We live in Tweed Heads and usually on ANZAC dawn service and at the 11.00am service, the Tweed Heads and Coolangatta RSL Branch returned service members gather with the public.
One year when there, Geoff, a Queensland police officer who was on duty at the Tweed Heads-Coolangatta 2007 ANZAC Service. He proudly wore all the family medals, thus illustrating the nature of this sombre occasion.
The medals proudly exhibited on the upper-right of his uniform were his grandfather’s WWI medals, those on the lower-right were his father’s WWII medals, the ones on the upper-left were his own police bravery medals and his police service medals were worn on the lower-left.
We got chatting. Geoff was born at Finch Hatton a community at the bottom of the Eungella range. I was born high up on Eungella in the Crediton dairy farming community.
Geoff’s father signed up in 1940 and was sent overseas; my father signed up in 1942 when Darwin was bombed, and was assigned to the ‘essential duties’ of milk production for the USAF base at Mackay aerodrome.
Geoff’s grandfather came back from WWI whereas Mark’s maternal grandfather was lost at the end of WWI as a pilot in the Royal Flying Corps.
The emotions of the passers-by at an ANZAC parade can say as much about the occasion as the marchers. It is an opportunity for people from different backgrounds to meet on mutual memorial turf.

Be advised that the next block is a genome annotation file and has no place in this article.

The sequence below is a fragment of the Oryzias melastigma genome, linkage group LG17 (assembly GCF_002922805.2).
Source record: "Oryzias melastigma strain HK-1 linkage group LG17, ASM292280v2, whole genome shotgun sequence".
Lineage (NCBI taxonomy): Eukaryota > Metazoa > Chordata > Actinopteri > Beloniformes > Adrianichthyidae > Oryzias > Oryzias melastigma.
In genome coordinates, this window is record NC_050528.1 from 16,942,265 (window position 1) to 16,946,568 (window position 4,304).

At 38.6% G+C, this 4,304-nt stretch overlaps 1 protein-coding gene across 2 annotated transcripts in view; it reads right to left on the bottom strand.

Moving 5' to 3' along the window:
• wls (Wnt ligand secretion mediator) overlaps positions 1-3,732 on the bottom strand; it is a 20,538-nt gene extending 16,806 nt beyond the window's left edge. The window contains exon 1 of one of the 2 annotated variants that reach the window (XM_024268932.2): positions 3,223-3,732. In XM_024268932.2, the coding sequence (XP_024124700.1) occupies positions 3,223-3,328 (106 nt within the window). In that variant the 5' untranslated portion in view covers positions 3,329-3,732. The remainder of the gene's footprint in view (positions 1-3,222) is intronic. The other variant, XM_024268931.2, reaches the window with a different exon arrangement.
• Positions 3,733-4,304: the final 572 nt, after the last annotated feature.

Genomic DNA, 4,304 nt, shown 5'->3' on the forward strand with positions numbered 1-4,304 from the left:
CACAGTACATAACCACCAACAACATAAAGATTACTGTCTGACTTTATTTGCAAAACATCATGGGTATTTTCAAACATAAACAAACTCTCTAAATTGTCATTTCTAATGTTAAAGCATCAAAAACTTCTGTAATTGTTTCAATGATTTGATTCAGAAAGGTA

The nature of ANZAC memorial services has always maintained a clear Judeo-Christian emphasis, with Bible readings and prayers. This has reflected the dominant culture within our British heritage, and has become part of the solemnity of the traditional ANZAC services even in recent times when many different religions are incorporated into our secular culture.
2020 ANZAC will be silent from massive crowds due to Covid 19 but nonetheless solemn for the nation. .
Dr Mark Tronson is a Baptist minister (retired) who served as the Australian cricket team chaplain for 17 years (2000 ret) and established Life After Cricket in 2001. He was recognised by the Olympic Ministry Medal in 2009 presented by Carl Lewis Olympian of the Century. He mentors young writers and has written 24 books, and enjoys writing. He is married to Delma, with four adult children and grand-children. Dr Tronson writes a daily article for Christian Today Australia (since 2008) and in November 2016 established Christian Today New Zealand. Dr Mark Tronson’s Press Service International in 2019 was awarded the Australasian Religious Press Association’s premier award, The Gutenberg. In September 2020 Summer Moore presented her commission portrait of Dr Mark Tronson holding the Gutenberg plaque. The above photo is the upper part from this portrait.
Mark Tronson's archive of articles can be viewed at: http://www.pressserviceinternational.org/mark-tronson.html